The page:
Engineering the permanent formation of a receptor-ligand complex has a number of promising applications in chemistry, biology, and medicine. Antibodies and other proteins can be excellent receptors for synthetic ligands such as probes or drugs. Because proteins possess an array of nucleophilic sites, the placement of an electrophile on the synthetic ligand to react with a nucleophile on the macromolecule is a standard practice. Previously, we have used the site-directed incorporation of cysteine nucleophiles at the periphery of an antibody's binding site, paired with the chemical design of weakly electrophilic ligands, to produce receptor-ligand pairs that conjugate specifically and permanently (Corneillie et al. (2004) Bioconjugate Chem. 15, 1392-1402 and references therein). After protein expression in Drosophila S2 cells, we found, as is frequently observed, that the engineered cysteine was reversibly blocked by disulfide linkage to a cysteine monomer (cysteinylated). Removal of the cysteine monomer requires some care because of the need to preserve other disulfide linkages in the protein. Here, we report that cysteinylation can be used to advantage by treating the cysteine monomer as a leaving group and the protein disulfide as an electrophile with special affinity for thiols. Two ligands bearing thiol side chains were synthesized and incubated with the cysteinylated antibody Fab fragment 2D12.5 G54C, with the finding that both ligands become covalently attached within a few minutes under physiological conditions. The attachment is robust even in the presence of excess thiol reagents. This rapid, specific conjugation is particularly interesting for biomedical applications.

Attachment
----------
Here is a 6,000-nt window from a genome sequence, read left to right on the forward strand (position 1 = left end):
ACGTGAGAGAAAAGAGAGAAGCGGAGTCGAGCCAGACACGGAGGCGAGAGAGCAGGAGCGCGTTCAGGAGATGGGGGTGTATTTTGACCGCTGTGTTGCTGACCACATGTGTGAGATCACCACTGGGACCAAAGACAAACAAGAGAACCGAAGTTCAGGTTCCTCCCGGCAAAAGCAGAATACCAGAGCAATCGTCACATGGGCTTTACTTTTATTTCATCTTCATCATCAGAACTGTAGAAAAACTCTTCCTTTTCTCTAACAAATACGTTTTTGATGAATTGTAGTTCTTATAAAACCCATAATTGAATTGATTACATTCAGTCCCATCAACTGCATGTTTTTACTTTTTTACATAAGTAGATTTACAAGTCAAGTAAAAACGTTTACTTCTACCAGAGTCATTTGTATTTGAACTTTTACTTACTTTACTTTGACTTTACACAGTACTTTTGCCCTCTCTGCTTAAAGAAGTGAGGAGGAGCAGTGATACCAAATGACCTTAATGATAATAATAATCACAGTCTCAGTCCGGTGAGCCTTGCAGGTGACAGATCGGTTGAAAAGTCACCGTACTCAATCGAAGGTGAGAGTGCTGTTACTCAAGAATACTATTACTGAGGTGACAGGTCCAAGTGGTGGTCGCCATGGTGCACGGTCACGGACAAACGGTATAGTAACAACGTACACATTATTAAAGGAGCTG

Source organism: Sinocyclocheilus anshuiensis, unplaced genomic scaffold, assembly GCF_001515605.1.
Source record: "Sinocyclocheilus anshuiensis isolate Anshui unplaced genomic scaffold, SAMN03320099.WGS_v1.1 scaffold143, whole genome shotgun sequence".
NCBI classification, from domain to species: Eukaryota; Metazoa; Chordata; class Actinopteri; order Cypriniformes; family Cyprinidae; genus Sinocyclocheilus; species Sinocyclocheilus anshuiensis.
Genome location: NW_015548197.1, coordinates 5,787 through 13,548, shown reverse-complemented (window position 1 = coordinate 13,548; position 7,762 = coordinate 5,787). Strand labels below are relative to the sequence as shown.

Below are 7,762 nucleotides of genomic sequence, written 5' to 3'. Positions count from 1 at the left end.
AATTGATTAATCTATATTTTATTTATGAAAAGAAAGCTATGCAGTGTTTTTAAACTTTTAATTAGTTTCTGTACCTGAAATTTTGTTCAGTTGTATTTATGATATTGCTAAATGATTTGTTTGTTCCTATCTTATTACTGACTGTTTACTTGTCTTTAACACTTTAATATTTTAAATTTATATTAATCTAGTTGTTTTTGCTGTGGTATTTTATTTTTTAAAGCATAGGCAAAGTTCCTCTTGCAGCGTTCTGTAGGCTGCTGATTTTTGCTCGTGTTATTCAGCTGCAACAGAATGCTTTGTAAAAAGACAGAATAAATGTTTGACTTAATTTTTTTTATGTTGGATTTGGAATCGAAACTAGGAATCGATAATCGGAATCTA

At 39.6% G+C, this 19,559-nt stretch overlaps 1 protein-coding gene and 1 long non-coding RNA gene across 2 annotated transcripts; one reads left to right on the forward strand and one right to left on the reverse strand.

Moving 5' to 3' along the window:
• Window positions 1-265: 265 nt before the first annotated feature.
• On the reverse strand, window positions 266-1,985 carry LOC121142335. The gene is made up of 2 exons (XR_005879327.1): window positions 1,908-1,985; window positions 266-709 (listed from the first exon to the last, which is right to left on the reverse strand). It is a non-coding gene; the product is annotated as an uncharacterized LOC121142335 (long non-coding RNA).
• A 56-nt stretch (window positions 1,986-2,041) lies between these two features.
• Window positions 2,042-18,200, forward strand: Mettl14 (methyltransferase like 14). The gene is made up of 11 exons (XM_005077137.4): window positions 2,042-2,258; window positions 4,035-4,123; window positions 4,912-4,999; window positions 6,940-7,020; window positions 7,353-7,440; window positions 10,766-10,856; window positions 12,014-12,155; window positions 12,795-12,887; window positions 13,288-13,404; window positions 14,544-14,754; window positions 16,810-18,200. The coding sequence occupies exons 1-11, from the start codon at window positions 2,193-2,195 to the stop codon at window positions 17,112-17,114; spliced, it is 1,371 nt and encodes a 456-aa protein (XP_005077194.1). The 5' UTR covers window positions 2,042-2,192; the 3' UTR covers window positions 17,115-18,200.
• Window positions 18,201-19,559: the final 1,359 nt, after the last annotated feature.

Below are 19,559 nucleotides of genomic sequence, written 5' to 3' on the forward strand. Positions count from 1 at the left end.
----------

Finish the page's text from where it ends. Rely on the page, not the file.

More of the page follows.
ASJC Scopus subject areas
- Organic Chemistry
- Clinical Biochemistry
- Biochemistry, Genetics and Molecular Biology(all)